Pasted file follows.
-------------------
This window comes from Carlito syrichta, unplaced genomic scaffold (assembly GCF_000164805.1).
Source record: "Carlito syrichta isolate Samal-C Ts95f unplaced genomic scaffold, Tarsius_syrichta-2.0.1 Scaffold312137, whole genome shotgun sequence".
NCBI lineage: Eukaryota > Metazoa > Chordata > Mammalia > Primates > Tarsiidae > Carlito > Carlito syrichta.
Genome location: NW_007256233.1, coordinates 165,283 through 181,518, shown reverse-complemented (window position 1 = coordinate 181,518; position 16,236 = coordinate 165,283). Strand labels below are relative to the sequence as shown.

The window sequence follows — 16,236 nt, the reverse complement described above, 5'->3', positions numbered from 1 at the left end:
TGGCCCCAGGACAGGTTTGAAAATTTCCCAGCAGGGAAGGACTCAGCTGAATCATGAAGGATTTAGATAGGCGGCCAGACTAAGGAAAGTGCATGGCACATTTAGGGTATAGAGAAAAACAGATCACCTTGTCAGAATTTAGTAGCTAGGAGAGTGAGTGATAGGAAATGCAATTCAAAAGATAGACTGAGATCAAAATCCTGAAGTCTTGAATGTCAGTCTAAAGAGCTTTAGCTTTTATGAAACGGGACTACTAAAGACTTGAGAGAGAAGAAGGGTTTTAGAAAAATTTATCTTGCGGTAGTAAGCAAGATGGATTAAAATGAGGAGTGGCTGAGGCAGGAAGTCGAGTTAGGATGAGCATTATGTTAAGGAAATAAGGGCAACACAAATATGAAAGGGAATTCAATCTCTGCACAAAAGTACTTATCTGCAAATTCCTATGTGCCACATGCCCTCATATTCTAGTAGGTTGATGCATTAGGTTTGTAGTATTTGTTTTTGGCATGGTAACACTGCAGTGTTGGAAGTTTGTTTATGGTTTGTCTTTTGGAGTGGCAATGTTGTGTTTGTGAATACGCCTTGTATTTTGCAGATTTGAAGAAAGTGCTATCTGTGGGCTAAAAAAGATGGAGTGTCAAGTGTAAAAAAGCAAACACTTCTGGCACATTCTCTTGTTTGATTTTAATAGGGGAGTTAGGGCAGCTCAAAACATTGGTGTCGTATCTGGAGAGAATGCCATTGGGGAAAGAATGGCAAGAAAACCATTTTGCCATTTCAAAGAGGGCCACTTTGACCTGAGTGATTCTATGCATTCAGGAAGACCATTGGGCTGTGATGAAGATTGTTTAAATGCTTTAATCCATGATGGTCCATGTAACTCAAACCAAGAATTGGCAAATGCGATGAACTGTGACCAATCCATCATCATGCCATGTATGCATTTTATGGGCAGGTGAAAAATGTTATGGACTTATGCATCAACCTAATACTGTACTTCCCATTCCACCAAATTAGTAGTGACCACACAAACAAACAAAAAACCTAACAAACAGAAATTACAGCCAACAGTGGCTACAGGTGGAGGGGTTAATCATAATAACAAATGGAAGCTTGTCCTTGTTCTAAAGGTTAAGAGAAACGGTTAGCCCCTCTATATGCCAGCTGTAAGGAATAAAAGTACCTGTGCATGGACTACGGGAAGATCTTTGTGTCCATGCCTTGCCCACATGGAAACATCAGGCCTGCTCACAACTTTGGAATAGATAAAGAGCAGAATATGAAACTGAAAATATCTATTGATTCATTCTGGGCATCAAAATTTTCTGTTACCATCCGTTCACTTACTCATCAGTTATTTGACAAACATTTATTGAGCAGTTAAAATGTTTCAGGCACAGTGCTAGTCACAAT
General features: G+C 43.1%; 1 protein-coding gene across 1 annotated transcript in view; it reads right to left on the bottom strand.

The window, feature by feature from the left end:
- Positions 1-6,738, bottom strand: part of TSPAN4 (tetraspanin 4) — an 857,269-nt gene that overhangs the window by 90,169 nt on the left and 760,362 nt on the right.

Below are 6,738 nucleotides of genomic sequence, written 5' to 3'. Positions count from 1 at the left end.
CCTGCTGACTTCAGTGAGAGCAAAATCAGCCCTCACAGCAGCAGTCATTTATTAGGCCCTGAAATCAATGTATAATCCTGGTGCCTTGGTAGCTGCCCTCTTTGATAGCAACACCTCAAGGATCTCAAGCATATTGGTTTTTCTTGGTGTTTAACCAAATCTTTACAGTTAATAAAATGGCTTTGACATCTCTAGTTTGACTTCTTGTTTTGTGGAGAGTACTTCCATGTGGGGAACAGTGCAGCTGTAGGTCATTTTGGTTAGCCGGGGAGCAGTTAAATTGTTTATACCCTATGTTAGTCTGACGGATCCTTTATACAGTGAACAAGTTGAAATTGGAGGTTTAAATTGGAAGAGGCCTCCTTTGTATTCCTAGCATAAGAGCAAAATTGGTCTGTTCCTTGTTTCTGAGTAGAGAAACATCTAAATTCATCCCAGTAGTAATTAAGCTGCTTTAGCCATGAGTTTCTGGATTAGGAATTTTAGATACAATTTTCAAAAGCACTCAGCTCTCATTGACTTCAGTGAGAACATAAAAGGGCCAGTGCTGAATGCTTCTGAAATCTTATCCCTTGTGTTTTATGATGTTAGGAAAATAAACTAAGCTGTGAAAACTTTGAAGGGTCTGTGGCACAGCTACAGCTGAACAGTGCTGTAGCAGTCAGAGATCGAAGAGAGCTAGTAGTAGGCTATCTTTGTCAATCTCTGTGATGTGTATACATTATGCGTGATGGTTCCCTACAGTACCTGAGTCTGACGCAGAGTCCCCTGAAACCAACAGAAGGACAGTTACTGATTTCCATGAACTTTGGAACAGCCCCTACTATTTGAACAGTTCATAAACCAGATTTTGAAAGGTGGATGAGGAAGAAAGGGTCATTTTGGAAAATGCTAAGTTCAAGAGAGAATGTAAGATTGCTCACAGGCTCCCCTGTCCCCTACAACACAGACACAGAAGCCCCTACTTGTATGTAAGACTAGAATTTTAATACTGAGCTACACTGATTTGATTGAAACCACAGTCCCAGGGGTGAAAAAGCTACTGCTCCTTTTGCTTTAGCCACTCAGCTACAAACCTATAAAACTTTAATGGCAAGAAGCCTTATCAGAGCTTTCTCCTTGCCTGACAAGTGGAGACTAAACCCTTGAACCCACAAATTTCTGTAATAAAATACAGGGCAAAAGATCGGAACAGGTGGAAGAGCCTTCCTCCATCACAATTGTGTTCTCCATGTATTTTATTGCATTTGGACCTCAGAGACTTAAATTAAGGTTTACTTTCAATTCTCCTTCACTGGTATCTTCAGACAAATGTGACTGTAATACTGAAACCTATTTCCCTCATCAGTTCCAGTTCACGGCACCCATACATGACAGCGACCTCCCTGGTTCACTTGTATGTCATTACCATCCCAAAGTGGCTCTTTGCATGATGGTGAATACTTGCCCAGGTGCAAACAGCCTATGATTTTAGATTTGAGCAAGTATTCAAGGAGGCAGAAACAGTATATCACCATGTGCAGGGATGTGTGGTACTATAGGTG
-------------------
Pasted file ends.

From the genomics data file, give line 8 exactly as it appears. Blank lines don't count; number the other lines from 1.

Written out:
The window, feature by feature from the left end: